“Encouragement is important business. It merits our careful attention, not only because Scripture tells us to think about it, but also because it represents the unique values of Christian fellowship.”
(Encouragement: The Key to Caring, preface. Dr. Larry Crabb & Dr. Dan Allender)
We have all been encouraged by someone, at one time or another. But how many of us take seriously the possibility that encouragement is our responsibility; to proactively reach out and encourage another? To actually look for opportunities to encourage? To ask God to point out someone HE wants us to encourage today?
You see, encouragement, for some, is a gift —a special way they have of cheering others up and on! But for others, it is hard work, involving stepping outside our natural spheres of comfort—to say or do something that will cheer another. For some, encouragement is something they receive from someone else—freely and gladly, without analyzing what took place. They simply move on, happier for having received it. Encouragement is not something they give to others—because they have never thought of themselves as an encourager.
Encouragement is a special way of being, and doing, in a world full of sick and hurting people, who so desperately need it! Encouragement can make life richer for you, and those around you, as you enlarge your world by becoming available to others.
Encouraging others is powerful stuff!
- It has the ability to motivate others to forge ahead against impossible odds, and win.
- It puts courage back into someone when they are facing times of uncertainty and fear, enabling them to continue.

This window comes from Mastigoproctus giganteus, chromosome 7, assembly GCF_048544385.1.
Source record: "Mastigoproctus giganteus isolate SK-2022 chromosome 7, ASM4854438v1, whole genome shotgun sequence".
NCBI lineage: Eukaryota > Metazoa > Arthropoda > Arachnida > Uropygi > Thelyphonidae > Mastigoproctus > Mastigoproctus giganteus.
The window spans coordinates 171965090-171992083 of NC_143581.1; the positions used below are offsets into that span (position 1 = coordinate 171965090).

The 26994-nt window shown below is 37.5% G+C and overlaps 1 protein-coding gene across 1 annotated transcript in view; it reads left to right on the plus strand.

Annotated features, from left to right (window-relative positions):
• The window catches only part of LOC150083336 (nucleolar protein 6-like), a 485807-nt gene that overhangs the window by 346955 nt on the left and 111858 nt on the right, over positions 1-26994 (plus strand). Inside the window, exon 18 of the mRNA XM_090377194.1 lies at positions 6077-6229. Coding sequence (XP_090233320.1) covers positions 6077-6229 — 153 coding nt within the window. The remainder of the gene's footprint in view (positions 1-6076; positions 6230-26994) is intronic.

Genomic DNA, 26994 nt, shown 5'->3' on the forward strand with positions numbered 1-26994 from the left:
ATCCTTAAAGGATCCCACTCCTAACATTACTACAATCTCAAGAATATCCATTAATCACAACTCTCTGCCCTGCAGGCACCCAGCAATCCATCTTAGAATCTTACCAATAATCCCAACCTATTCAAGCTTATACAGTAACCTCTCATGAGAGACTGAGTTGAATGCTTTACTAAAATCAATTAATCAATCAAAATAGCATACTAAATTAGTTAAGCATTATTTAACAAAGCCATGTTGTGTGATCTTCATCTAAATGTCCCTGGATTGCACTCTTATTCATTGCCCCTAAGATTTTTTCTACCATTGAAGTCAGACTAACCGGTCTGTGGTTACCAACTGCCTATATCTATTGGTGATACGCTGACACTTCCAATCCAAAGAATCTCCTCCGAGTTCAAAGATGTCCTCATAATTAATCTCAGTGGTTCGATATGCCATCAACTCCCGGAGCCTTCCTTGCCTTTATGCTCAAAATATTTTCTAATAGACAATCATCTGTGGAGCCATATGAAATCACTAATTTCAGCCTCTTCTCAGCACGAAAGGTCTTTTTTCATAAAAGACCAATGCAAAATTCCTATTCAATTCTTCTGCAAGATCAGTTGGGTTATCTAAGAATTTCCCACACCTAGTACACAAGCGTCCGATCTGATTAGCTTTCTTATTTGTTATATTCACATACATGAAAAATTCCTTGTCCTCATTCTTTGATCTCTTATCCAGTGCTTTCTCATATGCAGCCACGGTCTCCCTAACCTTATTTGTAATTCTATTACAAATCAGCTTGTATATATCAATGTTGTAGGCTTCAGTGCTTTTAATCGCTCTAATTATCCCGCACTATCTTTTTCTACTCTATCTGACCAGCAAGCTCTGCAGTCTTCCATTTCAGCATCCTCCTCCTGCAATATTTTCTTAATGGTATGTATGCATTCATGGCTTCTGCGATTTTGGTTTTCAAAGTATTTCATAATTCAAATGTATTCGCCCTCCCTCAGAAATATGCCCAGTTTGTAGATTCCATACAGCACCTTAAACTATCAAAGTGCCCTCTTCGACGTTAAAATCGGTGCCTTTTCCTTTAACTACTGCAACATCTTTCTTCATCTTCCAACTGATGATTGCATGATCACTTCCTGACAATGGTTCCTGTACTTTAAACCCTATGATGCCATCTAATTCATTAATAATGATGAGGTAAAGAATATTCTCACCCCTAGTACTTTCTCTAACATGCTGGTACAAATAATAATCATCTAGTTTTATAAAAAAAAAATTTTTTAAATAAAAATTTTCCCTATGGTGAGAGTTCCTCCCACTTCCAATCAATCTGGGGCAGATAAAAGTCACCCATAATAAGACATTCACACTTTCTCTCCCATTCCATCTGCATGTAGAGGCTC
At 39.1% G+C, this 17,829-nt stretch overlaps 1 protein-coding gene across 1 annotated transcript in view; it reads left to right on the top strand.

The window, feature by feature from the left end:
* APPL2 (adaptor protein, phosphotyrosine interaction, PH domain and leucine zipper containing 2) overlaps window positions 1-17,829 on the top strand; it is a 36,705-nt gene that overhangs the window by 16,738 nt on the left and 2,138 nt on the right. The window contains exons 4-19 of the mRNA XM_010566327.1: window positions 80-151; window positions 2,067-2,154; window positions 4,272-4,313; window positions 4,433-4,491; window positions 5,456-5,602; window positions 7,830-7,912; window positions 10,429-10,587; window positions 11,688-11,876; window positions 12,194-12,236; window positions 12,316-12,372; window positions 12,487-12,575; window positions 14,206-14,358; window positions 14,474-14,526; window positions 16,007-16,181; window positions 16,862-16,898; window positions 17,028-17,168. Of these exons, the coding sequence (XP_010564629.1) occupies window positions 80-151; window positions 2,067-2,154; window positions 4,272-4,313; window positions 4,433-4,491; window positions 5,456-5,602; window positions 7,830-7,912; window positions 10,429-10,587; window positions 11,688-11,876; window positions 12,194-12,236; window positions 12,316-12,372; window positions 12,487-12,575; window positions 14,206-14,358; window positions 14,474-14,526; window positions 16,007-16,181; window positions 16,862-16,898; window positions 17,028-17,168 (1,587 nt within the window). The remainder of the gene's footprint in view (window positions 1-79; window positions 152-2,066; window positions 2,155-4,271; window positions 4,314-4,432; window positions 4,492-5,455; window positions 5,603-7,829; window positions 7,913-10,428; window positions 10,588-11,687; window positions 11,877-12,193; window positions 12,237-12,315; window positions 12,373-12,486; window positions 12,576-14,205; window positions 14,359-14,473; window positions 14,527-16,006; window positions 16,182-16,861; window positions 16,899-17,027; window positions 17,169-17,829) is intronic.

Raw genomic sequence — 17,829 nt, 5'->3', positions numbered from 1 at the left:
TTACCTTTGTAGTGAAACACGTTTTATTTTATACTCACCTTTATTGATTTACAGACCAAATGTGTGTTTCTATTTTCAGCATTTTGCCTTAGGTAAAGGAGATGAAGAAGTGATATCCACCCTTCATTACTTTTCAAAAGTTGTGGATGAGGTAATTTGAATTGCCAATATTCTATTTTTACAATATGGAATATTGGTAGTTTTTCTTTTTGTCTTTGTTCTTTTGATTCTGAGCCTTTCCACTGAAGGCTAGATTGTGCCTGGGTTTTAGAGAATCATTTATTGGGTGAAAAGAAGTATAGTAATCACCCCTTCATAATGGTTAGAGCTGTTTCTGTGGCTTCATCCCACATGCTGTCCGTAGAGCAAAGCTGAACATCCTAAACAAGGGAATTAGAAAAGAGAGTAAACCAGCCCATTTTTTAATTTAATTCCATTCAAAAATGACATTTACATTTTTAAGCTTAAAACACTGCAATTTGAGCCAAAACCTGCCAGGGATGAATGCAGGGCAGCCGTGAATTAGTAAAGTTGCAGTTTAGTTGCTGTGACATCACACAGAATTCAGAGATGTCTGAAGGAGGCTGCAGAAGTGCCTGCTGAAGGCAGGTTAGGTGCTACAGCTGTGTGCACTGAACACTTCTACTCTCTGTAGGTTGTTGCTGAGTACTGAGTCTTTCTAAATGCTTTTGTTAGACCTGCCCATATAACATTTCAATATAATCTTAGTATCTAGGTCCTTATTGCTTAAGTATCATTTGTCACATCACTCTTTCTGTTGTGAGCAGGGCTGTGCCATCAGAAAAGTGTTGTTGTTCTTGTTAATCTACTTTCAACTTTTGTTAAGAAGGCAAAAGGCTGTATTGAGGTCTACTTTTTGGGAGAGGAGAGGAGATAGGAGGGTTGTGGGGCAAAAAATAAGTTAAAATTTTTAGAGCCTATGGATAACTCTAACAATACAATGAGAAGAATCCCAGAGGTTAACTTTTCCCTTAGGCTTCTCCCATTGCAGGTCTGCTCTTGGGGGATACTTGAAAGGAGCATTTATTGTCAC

- It incites us to believe the unbelievable.
- It empowers us to attain the unattainable.
- It refreshes the soul and restores joy to our hearts and minds—making us feel like we are walking on clouds, or that the sun shines down just for us!
Encouragement is important business for the Christian!
It is important because, when encouragement happens, the effects are long lasting–defeating the powers of darkness and helping someone overcome the junk the world hurls at them. Encouragement effects change–for some, to the point of changing their own personal history!
Encouragement motivates the receiver to put forth the effort necessary to determine a positive outcome. It urges one to do the right thing, when avoidance or running away would be far easier!
The day I ran away!
Let me illustrate this principle by sharing an incident that happened to me when one of our daughters was going through a teenage crisis. This is about the day I ran away!
Here’s what happened.
My husband and I were reeling from the effects of this daughter’s ‘declarations of independence!’ The scene we faced on that dark day goes like this.
Setting: Our dining room, one early Saturday morning.
Atmosphere: Tension—thick as molasses on a cold day. Silence—the brooding kind that teens are so good at!
Action: Weary from lack of sleep. Al and I sat on one side of the table. Arms crossed and sullen, she sat across from us. This daughter had sneaked out of the house during the night to attend a party that Al and I specifically agreed that she should not attend. She left without warning, and without leaving us a note, explaining her intentions or whereabouts. Taking advantage of the fact that we would be distracted by our dinner guests, she counted on this, and figured that we would not check in on her and discover she was missing, till morning, whereby she would be back in her room—fast asleep. To her, the plan was flawless. But, it did not happen the way she had planned.
My good husband headed to her room as soon as our company left, to see on how she was doing. To his surprise, he found her room empty! Frantic, we called her closest friends to see if they knew where she was. This proved futile.
After a sleepless night, we heard her sneak back into the house early the next morning. Now she was sitting in front of us! I was angry. Al was angry. She was angry. And we were all tired.